For such an openly hateful ideology, Christian Zionism has been allowed to spread unchallenged. This is in part because people have found it easier to ignore rather than engage or confront.
- Don’t simply talk about what’s wrong with Christian Zionism.
- Do clearly articulate Liberating theological alternatives.
It should be clear that Christian Zionism is a problematic ideology. But it’s not enough to deconstruct Christian Zionism. We also offer an alternative theology that is centered on the liberatory message of Jesus.
A common Christian Zionist talking point is to portray any other Christian theology as “replacement theology,” an antisemitic theology that teaches that Christian church replaced Judaism as the “chosen people.” If we do not state what we believe in, we open ourselves to this critique.
Liberation Theology, on the other hand, says that all people are loved by God, all lands are holy, and that God is not “a racist real estate agent.” Rather, God stands on the side of the poor and oppressed. Being clear on what we are about preempts the false dichotomy between Christian Zionism and replacement theology.
We know, in fact, that Christian Zionism doesn’t solve any of the problems of Christian antisemitism. It doesn’t problematize Christian supremacy, it doesn’t reinterpret antisemitic readings of scripture, doesn’t do any of the hard work entailed in “post-Holocaust theology,” nor does it seek to deeply understand Judaism or Jewish values. Instead, it shortcuts all of that, implying that supporting Israel is the only needed correction for western Christianity in the face of its role in the Holocaust and centuries of anti-Semitism. Christian Zionism construes Jewish identity and values to fit into a neat stereotype. Christian Zionists do not care about Jewish values, diaspora Jews, or Judaism, but only Israel’s value as it serves the interests of Christian Zionism.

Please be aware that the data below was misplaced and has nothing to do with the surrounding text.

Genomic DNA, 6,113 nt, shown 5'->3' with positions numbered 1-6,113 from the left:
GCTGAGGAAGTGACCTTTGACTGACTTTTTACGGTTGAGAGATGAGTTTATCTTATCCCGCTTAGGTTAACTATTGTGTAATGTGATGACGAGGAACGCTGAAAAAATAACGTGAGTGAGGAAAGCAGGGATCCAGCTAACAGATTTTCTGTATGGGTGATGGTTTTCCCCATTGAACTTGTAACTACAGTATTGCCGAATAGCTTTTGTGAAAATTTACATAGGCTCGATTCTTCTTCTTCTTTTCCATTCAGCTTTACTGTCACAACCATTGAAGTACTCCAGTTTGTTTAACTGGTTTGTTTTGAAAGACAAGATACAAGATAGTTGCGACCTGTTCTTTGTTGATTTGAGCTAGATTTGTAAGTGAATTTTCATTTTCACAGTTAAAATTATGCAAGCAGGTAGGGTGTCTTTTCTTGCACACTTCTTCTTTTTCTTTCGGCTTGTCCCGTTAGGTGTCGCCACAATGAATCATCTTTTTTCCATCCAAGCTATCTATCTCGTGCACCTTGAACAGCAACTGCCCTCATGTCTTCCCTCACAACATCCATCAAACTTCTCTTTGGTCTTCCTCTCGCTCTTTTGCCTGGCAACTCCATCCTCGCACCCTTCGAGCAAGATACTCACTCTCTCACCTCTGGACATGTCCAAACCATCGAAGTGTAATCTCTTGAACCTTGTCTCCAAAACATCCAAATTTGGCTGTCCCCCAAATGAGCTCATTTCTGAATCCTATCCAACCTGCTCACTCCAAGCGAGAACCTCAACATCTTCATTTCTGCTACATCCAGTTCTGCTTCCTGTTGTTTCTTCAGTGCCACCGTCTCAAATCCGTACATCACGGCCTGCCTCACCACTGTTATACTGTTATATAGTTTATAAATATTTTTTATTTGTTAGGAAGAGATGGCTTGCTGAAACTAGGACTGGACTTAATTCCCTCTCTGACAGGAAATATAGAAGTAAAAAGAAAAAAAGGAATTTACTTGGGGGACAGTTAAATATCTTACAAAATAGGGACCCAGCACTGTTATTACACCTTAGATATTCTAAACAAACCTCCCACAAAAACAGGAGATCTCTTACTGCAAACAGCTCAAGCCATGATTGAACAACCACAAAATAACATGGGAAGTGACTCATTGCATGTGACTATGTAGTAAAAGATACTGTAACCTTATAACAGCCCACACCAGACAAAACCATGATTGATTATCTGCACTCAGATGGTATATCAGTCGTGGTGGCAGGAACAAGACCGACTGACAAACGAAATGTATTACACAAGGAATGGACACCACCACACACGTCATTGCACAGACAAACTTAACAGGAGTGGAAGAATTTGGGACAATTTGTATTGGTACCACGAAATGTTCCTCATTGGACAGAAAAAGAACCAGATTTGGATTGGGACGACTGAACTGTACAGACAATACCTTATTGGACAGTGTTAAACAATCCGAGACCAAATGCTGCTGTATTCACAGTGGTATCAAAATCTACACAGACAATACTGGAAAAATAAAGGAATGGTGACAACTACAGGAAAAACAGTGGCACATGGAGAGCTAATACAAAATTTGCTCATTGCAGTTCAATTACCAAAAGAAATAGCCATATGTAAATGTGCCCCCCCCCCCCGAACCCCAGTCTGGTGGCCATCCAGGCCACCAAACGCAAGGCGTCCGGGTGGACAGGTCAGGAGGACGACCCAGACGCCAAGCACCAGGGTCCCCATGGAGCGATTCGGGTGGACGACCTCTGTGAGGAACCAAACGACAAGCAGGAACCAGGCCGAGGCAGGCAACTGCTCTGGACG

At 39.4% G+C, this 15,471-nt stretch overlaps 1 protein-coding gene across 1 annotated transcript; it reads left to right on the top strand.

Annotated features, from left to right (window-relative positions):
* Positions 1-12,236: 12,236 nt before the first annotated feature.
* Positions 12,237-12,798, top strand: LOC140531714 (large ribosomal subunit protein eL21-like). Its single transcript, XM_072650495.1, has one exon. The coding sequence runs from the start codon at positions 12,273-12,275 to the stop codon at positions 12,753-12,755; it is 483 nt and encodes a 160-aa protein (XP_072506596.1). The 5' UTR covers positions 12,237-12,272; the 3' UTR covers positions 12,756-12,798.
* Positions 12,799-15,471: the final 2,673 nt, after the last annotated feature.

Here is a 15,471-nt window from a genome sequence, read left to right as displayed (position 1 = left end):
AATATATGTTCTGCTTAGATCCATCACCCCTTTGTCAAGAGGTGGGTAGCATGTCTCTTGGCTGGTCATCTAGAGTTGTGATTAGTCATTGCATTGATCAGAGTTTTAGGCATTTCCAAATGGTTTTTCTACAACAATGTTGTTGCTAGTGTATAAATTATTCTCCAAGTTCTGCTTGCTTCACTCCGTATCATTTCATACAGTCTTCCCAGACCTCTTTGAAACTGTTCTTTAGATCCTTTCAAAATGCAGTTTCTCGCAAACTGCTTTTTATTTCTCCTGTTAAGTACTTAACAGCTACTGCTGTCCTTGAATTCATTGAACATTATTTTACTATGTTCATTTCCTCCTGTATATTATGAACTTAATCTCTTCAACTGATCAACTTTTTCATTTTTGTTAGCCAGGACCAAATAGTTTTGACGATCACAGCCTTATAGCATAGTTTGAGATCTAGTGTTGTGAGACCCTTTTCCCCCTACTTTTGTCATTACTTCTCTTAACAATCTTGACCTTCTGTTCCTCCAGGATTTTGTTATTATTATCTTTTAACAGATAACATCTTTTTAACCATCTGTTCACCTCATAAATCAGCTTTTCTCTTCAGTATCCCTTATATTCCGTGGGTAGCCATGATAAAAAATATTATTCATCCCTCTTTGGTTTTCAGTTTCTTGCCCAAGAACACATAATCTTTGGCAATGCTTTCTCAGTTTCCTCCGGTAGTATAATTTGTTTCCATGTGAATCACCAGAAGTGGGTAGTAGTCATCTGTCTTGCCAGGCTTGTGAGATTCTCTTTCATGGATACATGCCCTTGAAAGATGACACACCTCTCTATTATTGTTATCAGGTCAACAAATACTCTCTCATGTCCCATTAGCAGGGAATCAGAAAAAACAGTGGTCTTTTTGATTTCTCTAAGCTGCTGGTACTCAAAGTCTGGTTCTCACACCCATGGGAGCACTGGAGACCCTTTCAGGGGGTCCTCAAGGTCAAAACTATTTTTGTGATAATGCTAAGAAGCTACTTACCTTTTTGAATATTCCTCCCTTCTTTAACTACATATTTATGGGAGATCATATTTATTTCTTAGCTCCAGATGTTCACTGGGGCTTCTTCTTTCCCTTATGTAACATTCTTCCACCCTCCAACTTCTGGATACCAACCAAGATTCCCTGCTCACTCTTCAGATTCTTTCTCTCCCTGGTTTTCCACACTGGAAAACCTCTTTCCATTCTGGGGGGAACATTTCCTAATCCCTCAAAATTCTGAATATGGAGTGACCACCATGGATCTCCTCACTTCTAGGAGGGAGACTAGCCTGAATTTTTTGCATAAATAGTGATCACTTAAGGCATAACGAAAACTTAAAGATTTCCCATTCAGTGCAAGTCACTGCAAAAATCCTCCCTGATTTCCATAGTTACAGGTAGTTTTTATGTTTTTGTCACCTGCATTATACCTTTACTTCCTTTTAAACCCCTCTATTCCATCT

Liberation Theology calls for the liberation of all people from the forces of oppression. It critiques colonial Christianity and imperial religion that claims superiority over other religions and peoples. We confront the antisemitism perpetuated by European Christians, as we recognize its connection to anti-Muslim and even anti-Catholic beliefs. Liberation theology demands that we have an intersectional analysis, not pitting the oppression of one group against another, but recognizing the systems that cause oppression wherever it is found.